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Save Money—Stop Wasting Food

By Fredrica Syren:

Food waste is a huge environmental problem today. It’s a fact that 1/3 of all food produced worldwide is being thrown away and that here in the USA, 25% of our fresh water is being used for food production. And, yes, this is a big issue when the same country is battling droughts in many places. It comes with a hefty price because in the United States alone the waste is even more egregious: more than 30 percent of our food, valued at $162 billion annually, isn’t eaten. Reading this makes me angry since there are so many children starving in the U.S. and all over the world.

I used to waste lots of food by overbuying, not using the food I had, and storing food the wrong way which caused it to spoil. Then, we would eat out. At the end of the week, I would clean the fridge of lots of food past its prime, and it all would end up in the trashcan. I’m sure a few of you recognize this scenario as well. Looking back at it, I’m horrified about all the food wasted and all the money I spent on it each week. I basically was throwing money into the trash.

These days, I have totally changed. We waste very little food and, in the process, save lots of money. Here are some of my tricks:

The first — and most important — way to reduce food waste at home is by knowing how different food types are stored to help extend their life. Potatoes, onions, garlic, tomatoes, turnip, cucumbers and squash should be kept in a cool area. Cucumbers, if stored in the fridge, should be wrapped in a moist towel.
To delay decaying, place a paper towel or clean tea towel in your crisper and storage containers to help soak up any excess moisture. If you need to revive pre-rinsed beets, celery, carrots, herbs or greens, just soak them for 15-30 minutes in cold water. You also can stand kale, chard, herbs and beet tops in a jar of cold water, just as you would for cut flowers.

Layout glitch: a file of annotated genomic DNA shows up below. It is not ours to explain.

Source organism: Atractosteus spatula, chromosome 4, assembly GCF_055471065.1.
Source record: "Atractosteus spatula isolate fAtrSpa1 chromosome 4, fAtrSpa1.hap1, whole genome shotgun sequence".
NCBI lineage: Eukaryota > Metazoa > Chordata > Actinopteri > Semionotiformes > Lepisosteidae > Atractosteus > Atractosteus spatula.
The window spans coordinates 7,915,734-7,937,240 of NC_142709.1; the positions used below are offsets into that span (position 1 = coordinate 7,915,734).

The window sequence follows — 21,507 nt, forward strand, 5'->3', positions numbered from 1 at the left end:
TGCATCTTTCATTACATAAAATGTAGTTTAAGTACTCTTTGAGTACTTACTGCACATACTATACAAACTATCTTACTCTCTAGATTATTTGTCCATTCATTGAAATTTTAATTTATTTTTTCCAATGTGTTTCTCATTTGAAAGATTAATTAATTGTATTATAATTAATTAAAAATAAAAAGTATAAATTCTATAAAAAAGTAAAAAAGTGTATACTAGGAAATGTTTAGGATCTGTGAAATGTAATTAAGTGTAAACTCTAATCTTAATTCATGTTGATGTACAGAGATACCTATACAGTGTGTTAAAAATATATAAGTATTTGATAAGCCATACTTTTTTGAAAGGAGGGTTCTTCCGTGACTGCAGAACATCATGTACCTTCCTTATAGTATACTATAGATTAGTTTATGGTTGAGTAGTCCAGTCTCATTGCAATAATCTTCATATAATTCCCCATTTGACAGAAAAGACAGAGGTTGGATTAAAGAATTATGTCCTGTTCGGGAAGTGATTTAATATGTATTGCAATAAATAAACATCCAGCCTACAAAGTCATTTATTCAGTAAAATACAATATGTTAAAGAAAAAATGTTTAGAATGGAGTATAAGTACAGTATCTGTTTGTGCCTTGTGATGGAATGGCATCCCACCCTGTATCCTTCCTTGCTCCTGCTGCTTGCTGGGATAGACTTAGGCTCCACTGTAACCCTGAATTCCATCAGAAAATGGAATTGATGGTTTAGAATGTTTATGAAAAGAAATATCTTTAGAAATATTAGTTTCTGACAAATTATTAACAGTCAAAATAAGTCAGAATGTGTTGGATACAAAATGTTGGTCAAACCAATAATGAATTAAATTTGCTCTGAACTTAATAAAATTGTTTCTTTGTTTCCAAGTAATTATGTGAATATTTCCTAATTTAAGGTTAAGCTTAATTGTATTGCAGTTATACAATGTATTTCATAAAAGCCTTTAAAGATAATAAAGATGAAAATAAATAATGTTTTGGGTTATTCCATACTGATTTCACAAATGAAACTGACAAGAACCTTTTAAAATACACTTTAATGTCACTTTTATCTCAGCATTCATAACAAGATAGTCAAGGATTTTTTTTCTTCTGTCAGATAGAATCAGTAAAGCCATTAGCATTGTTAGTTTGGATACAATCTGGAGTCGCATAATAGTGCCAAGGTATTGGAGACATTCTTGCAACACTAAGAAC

Make a meal plan for the week, making sure to use leftover and short date foods first and sticking to it. Meal planning has saved my sanity and lots of money; and I have found that, with just a little smart planning and food prep, weekday dinners are a breeze. I have less chance of its being dinnertime, the kids feeling starved, but drawing a blank about what to make for dinner — resulting in our cooking food that has a longer expiration date — or worse, just ordering a pizza.

 

Make sure to shop wisely: make a shopping list and stick to it. Check your kitchen to make certain you aren’t buying things you already have. Buy only what you need or plan to use right away. Don’t buy more of something that’s on sale if you won’t be able to finish it, and don’t buy in bulk because it’s cheaper if you’ll just end up throwing it out. I keep a good stock of dry staples like lentils, rice and other grains, and go grocery shopping for fresh fruits and vegetables only once every week or two.